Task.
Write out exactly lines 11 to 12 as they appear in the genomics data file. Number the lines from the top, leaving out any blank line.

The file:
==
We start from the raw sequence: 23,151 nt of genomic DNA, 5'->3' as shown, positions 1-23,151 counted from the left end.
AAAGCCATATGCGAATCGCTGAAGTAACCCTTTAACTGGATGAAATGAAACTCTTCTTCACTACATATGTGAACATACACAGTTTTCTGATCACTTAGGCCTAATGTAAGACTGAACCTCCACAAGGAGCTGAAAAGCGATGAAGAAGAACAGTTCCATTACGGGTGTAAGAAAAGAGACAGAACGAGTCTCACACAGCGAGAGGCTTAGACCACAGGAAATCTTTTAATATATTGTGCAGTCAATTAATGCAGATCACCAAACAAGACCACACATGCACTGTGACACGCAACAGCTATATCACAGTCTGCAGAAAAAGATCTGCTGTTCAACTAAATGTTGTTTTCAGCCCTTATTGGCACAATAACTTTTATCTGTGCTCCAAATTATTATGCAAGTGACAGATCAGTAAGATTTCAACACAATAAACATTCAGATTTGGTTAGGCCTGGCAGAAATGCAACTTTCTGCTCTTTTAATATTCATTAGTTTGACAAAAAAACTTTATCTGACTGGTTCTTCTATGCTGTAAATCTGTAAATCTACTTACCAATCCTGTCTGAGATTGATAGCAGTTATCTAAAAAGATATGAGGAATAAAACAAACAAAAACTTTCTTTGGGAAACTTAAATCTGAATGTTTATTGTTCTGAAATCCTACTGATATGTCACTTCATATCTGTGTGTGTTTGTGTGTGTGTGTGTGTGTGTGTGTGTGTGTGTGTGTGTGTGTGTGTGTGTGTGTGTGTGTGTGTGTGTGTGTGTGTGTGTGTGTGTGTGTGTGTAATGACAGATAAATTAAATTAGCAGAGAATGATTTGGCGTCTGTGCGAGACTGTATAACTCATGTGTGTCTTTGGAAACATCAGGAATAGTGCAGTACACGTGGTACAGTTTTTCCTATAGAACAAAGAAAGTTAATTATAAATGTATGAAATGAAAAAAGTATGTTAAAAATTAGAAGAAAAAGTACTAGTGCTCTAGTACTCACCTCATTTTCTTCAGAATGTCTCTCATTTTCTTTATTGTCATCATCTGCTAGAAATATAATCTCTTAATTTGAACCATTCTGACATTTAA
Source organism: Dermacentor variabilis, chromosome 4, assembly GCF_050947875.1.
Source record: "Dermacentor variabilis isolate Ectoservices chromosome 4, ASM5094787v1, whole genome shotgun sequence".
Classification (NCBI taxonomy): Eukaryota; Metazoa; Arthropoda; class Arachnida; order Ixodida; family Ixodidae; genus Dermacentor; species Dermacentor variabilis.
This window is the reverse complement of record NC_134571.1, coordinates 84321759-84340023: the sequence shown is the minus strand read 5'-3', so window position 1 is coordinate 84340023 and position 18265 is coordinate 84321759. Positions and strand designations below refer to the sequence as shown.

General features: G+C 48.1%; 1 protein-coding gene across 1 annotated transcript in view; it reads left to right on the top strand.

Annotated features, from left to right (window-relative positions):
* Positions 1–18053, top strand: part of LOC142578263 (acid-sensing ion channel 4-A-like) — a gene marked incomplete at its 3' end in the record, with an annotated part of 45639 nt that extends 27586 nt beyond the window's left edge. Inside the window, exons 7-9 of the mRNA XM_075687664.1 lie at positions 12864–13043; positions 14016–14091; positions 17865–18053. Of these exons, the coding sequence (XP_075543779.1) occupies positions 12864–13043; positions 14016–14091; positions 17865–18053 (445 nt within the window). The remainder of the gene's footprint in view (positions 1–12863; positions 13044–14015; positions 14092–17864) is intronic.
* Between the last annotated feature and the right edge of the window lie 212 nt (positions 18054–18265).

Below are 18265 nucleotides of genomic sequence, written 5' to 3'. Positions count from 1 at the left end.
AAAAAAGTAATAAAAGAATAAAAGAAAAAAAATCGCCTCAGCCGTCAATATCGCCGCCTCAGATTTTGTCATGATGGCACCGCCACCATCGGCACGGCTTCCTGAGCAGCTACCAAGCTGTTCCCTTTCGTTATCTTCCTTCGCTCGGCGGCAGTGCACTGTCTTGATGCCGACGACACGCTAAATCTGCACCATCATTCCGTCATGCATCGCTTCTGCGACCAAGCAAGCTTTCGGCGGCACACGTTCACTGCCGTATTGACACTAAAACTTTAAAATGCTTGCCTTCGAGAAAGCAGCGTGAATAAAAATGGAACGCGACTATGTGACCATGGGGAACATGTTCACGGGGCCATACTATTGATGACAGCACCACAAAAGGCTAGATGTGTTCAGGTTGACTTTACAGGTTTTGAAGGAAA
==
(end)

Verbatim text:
Below are 18265 nucleotides of genomic sequence, written 5' to 3'. Positions count from 1 at the left end.
AAAAAAGTAATAAAAGAATAAAAGAAAAAAAATCGCCTCAGCCGTCAATATCGCCGCCTCAGATTTTGTCATGATGGCACCGCCACCATCGGCACGGCTTCCTGAGCAGCTACCAAGCTGTTCCCTTTCGTTATCTTCCTTCGCTCGGCGGCAGTGCACTGTCTTGATGCCGACGACACGCTAAATCTGCACCATCATTCCGTCATGCATCGCTTCTGCGACCAAGCAAGCTTTCGGCGGCACACGTTCACTGCCGTATTGACACTAAAACTTTAAAATGCTTGCCTTCGAGAAAGCAGCGTGAATAAAAATGGAACGCGACTATGTGACCATGGGGAACATGTTCACGGGGCCATACTATTGATGACAGCACCACAAAAGGCTAGATGTGTTCAGGTTGACTTTACAGGTTTTGAAGGAAA